As Yogi Berra once said, “It isn’t over until it’s over.”
He could have been talking about the current free agent season, which seems to be over – with all major players off the board.
Even with less than a month to go before Opening Day April 1, spring training is always full of surprises. Teams are learning which rookies are ready, which veterans are over-the-hill, and what unexpected holes are becoming painfully visible. In addition, there’s always the chance Covid-19 will raise its ugly head for the second straight year.
Just days ago, Jackie Bradley, Jr. surprised the baseball world by signing a two-year, $24 million pact with the Milwaukee Brewers. If the money sounds surprising for a player of Bradley’s limited offensive skills, it is: it matches the deal DJ LeMahieu received the first time he signed with the Yankees, on Jan. 11, 2019.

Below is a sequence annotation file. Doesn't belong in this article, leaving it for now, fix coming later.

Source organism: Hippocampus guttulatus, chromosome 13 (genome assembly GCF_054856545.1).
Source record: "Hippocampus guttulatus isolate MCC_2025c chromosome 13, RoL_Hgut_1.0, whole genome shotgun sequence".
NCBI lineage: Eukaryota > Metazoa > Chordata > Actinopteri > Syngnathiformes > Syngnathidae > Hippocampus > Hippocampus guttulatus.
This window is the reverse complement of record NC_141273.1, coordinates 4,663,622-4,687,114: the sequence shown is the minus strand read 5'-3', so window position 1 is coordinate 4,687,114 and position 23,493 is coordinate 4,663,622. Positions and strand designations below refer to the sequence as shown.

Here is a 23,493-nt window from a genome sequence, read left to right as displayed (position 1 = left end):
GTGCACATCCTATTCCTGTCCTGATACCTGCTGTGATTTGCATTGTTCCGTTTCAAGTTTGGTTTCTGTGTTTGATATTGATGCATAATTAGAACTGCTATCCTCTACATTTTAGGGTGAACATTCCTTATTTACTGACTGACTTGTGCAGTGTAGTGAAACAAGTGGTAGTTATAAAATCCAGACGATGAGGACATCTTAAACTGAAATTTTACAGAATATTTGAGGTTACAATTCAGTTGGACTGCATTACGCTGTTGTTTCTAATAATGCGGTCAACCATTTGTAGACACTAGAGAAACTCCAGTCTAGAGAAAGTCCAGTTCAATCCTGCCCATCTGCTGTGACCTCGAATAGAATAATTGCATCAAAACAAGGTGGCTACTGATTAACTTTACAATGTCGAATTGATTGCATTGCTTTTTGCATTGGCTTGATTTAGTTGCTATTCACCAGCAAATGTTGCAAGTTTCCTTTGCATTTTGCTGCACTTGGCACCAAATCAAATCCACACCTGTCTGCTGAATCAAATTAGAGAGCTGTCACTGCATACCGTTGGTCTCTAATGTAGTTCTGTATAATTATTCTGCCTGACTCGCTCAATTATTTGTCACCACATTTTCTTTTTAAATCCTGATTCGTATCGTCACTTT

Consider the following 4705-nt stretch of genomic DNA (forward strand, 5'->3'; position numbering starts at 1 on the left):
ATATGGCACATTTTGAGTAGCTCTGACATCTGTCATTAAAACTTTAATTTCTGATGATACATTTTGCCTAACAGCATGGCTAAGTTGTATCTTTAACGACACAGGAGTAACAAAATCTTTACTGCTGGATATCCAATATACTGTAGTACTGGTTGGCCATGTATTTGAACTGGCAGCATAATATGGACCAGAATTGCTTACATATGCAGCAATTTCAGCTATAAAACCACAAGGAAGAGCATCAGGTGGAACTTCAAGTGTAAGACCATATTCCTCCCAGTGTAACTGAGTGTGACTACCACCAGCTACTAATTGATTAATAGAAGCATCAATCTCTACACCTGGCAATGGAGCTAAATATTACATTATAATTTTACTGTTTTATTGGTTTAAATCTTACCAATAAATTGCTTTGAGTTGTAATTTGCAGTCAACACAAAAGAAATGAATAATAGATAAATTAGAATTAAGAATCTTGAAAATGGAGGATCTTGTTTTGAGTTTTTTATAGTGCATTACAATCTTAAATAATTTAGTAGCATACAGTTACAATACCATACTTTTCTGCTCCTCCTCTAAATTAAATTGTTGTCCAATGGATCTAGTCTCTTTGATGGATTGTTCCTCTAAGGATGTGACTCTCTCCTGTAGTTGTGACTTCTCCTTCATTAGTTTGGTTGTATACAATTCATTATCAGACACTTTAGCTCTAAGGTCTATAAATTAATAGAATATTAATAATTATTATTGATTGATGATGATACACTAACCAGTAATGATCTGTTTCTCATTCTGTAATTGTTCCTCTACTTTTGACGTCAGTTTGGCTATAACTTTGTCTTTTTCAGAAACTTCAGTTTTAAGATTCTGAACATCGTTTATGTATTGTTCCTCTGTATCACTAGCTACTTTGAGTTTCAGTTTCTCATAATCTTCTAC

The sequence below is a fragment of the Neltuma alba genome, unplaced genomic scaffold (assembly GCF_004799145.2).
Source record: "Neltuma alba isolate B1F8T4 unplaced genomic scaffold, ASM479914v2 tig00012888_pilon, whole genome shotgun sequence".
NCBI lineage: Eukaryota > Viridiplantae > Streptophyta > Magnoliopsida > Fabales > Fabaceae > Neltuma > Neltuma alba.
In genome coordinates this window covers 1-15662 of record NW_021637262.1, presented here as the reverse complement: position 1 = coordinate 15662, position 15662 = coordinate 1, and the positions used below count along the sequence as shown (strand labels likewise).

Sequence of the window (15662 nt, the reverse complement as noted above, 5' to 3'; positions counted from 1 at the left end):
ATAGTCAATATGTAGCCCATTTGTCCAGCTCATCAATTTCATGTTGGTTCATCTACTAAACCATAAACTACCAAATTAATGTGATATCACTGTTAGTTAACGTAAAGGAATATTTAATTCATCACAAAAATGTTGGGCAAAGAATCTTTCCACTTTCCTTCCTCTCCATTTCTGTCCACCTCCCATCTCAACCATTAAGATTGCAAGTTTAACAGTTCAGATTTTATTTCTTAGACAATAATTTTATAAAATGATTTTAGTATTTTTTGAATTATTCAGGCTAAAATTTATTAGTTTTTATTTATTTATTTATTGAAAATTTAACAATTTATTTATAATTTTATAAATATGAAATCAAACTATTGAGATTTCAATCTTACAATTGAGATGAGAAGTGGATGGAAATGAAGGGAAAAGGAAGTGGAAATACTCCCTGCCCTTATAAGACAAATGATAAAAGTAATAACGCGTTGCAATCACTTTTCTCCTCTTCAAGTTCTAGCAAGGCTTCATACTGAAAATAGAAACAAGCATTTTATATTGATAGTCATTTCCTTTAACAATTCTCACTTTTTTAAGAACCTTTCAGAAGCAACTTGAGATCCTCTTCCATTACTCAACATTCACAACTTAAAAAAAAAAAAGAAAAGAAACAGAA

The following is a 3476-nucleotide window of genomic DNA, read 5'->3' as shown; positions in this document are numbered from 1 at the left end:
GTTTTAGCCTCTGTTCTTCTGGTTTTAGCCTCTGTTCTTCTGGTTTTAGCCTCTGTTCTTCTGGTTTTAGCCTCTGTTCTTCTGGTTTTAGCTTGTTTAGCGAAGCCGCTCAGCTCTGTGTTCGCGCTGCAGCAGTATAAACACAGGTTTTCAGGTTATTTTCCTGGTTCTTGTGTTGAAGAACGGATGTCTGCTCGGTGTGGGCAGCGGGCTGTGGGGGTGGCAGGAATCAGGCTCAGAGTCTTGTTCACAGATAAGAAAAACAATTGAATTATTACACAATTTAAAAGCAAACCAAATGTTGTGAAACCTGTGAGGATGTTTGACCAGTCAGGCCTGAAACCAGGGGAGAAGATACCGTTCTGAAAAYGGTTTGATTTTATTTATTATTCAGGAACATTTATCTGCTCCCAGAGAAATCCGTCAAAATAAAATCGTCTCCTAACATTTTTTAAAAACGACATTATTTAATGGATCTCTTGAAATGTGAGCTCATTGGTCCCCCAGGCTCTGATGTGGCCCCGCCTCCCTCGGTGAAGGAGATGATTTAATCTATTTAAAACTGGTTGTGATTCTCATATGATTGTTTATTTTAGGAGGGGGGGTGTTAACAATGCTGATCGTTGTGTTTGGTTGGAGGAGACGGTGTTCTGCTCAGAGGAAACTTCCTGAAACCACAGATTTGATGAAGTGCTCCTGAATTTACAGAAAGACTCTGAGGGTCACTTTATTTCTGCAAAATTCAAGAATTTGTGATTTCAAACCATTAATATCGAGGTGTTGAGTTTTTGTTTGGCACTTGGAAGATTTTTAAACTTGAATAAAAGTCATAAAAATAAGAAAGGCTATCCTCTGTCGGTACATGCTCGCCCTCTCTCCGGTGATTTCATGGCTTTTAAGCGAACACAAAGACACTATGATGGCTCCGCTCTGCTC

Because the Brewers already have one of the best center-fielders in Lorenzo Cain, the Bradley deal raised eyebrows. But Cain sat out all of last season with concerns over Covid, convincing the club to buy low on Bradley, a perennial Gold Glove candidate during his tenure with the Red Sox.
Although testing for the virus has been a regular routine in spring training camps, even star players have tested positive so far this spring. The list includes American League MVP José Abreu of the Chicago White Sox and AL Cy Young Award winner Shane Bieber of the Cleveland Indians. What concerns managers most is the potential of widespread outbreaks that could sideline a whole team for days at a time and even force changes to the baseball schedule.